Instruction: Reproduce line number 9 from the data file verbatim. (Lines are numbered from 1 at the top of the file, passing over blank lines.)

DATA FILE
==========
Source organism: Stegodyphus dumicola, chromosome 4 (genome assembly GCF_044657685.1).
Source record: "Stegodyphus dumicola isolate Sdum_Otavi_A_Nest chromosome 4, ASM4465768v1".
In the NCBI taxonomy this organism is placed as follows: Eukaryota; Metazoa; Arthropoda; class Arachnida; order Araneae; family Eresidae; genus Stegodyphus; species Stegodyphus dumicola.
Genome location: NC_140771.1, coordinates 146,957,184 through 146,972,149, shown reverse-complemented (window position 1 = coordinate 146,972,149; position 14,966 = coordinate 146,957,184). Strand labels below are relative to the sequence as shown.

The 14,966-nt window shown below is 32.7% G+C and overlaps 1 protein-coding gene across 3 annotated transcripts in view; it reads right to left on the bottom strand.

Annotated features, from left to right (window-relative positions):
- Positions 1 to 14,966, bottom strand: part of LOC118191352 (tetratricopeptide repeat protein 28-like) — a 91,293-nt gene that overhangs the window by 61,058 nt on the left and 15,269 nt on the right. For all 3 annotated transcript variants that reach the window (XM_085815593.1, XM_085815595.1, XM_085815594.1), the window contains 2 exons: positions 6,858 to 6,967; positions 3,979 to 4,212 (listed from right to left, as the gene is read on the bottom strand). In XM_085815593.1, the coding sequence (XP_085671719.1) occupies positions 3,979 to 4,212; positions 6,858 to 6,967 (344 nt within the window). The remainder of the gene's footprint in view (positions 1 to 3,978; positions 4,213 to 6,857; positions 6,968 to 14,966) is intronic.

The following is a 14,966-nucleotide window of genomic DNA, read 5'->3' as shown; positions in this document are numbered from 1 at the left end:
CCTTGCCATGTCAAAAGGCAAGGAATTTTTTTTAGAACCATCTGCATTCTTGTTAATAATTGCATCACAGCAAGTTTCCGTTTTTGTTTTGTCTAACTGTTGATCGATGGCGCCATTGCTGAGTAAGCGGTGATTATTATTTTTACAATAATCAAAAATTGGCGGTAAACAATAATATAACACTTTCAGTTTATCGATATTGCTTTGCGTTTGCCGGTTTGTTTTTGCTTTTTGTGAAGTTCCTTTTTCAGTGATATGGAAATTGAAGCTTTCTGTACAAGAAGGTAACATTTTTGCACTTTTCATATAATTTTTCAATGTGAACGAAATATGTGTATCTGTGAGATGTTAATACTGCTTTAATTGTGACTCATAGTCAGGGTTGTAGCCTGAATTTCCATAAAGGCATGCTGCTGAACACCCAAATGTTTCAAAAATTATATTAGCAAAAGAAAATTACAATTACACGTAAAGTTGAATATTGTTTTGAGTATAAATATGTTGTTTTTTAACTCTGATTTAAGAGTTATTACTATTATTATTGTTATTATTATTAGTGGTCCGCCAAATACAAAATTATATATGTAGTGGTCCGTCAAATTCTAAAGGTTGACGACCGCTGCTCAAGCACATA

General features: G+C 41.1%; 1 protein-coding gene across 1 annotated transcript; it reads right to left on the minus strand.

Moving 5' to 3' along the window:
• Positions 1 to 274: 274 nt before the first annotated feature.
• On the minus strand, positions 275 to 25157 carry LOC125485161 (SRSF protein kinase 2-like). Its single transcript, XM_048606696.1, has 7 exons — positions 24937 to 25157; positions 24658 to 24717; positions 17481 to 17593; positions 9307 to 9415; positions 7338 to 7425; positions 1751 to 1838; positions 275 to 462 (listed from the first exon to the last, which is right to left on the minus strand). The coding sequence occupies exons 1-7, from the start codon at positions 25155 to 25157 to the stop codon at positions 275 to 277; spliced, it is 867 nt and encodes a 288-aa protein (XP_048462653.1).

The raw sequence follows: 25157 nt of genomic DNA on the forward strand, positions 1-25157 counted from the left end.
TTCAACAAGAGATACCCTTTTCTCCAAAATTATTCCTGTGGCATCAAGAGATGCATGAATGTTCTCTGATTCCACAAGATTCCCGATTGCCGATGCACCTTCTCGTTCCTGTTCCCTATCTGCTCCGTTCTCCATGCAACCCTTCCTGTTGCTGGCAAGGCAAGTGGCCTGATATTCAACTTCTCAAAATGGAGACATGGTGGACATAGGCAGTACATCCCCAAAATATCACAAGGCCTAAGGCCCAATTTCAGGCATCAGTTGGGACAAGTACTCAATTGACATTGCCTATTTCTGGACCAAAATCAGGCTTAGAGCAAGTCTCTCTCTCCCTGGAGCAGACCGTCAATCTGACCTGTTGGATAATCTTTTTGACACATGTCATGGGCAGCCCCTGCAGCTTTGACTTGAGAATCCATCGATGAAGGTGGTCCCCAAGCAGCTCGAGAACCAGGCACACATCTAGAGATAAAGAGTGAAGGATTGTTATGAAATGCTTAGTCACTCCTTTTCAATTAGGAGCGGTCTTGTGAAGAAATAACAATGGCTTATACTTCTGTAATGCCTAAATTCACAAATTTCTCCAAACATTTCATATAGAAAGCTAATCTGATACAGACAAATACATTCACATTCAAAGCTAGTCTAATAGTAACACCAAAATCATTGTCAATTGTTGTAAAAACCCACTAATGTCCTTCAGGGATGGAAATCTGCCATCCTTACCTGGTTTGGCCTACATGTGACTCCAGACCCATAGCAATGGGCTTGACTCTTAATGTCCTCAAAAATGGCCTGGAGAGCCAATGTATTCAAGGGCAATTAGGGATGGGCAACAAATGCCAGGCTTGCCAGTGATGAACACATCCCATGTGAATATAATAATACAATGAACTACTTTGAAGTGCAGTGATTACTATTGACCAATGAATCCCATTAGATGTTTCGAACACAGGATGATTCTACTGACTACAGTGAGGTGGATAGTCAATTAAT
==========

CCTTGCCATGTCAAAAGGCAAGGAATTTTTTTTAGAACCATCTGCATTCTTGTTAATAATTGCATCACAGCAAGTTTCCGTTTTTGTTTTGTCTAACTGTTGATCGATGGCGCCATTGCTGAGTAAGCGGTGATTATTATTTTTACAATAATCAAAAATTGGCGGTAAACAATAATATAACACTTTCAGTTTATCGATATTGCTTTGCGTTTGCCGGTTTGTTTTTGCTTTTTGTGAAGTTCCTTTTTCAGTGATATGGAAATTGAAGCTTTCTGTACAAGAAGGTAACATTTTTGCACTTTTCATATAATTTTTCAATGTGAACGAAATATGTGTATCTGTGAGATGTTAATACTGCTTTAATTGTGACTCATAGTCAGGGTTGTAGCCTGAATTTCCATAAAGGCATGCTGCTGAACACCCAAATGTTTCAAAAATTATATTAGCAAAAGAAAATTACAATTACACGTAAAGTTGAATATTGTTTTGAGTATAAATATGTTGTTTTTTAACTCTGATTTAAGAGTTATTACTATTATTATTGTTATTATTATTAGTGGTCCGCCAAATACAAAATTATATATGTAGTGGTCCGTCAAATTCTAAAGGTTGACGACCGCTGCTCAAGCACATA